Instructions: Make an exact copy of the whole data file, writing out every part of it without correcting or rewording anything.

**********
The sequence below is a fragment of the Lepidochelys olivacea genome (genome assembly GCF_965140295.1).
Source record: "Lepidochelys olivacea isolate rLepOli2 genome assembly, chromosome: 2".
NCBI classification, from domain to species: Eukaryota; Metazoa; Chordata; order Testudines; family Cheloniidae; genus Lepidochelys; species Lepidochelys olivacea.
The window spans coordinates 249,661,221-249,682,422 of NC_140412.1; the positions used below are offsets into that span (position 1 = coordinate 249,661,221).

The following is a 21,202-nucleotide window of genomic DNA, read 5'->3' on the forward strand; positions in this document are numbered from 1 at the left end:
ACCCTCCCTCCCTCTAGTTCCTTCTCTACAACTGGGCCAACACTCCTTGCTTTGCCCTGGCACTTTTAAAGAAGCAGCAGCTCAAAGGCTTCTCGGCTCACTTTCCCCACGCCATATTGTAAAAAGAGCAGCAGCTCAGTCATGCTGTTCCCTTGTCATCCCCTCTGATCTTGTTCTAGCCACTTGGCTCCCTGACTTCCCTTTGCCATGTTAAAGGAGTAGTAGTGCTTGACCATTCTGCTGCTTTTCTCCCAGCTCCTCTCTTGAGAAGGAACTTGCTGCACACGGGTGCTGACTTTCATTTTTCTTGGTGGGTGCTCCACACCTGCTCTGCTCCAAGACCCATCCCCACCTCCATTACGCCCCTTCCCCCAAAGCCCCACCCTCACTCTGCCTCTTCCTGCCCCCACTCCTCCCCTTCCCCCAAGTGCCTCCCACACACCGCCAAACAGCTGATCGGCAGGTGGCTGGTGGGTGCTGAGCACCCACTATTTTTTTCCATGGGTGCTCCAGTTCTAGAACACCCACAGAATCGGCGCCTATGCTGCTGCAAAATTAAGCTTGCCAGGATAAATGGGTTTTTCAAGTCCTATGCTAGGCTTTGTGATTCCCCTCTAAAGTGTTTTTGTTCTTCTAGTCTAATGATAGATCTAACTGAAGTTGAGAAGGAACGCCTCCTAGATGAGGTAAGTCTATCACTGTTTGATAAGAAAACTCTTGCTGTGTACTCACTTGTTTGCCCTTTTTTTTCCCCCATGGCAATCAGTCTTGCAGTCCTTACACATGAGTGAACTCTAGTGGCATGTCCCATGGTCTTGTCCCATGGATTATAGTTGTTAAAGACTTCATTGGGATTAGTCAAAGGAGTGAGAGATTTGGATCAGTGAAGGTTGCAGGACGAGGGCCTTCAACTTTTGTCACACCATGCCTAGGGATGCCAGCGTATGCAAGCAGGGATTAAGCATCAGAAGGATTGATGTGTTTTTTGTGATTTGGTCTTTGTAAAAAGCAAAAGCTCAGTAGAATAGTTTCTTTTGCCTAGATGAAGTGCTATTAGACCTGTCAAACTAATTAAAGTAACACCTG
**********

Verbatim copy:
The sequence below is a fragment of the Lepidochelys olivacea genome (genome assembly GCF_965140295.1).
Source record: "Lepidochelys olivacea isolate rLepOli2 genome assembly, chromosome: 2".
NCBI classification, from domain to species: Eukaryota; Metazoa; Chordata; order Testudines; family Cheloniidae; genus Lepidochelys; species Lepidochelys olivacea.
The window spans coordinates 249,661,221-249,682,422 of NC_140412.1; the positions used below are offsets into that span (position 1 = coordinate 249,661,221).

The following is a 21,202-nucleotide window of genomic DNA, read 5'->3' on the forward strand; positions in this document are numbered from 1 at the left end:
ACCCTCCCTCCCTCTAGTTCCTTCTCTACAACTGGGCCAACACTCCTTGCTTTGCCCTGGCACTTTTAAAGAAGCAGCAGCTCAAAGGCTTCTCGGCTCACTTTCCCCACGCCATATTGTAAAAAGAGCAGCAGCTCAGTCATGCTGTTCCCTTGTCATCCCCTCTGATCTTGTTCTAGCCACTTGGCTCCCTGACTTCCCTTTGCCATGTTAAAGGAGTAGTAGTGCTTGACCATTCTGCTGCTTTTCTCCCAGCTCCTCTCTTGAGAAGGAACTTGCTGCACACGGGTGCTGACTTTCATTTTTCTTGGTGGGTGCTCCACACCTGCTCTGCTCCAAGACCCATCCCCACCTCCATTACGCCCCTTCCCCCAAAGCCCCACCCTCACTCTGCCTCTTCCTGCCCCCACTCCTCCCCTTCCCCCAAGTGCCTCCCACACACCGCCAAACAGCTGATCGGCAGGTGGCTGGTGGGTGCTGAGCACCCACTATTTTTTTCCATGGGTGCTCCAGTTCTAGAACACCCACAGAATCGGCGCCTATGCTGCTGCAAAATTAAGCTTGCCAGGATAAATGGGTTTTTCAAGTCCTATGCTAGGCTTTGTGATTCCCCTCTAAAGTGTTTTTGTTCTTCTAGTCTAATGATAGATCTAACTGAAGTTGAGAAGGAACGCCTCCTAGATGAGGTAAGTCTATCACTGTTTGATAAGAAAACTCTTGCTGTGTACTCACTTGTTTGCCCTTTTTTTTCCCCCATGGCAATCAGTCTTGCAGTCCTTACACATGAGTGAACTCTAGTGGCATGTCCCATGGTCTTGTCCCATGGATTATAGTTGTTAAAGACTTCATTGGGATTAGTCAAAGGAGTGAGAGATTTGGATCAGTGAAGGTTGCAGGACGAGGGCCTTCAACTTTTGTCACACCATGCCTAGGGATGCCAGCGTATGCAAGCAGGGATTAAGCATCAGAAGGATTGATGTGTTTTTTGTGATTTGGTCTTTGTAAAAAGCAAAAGCTCAGTAGAATAGTTTCTTTTGCCTAGATGAAGTGCTATTAGACCTGTCAAACTAATTAAAGTAACACCTG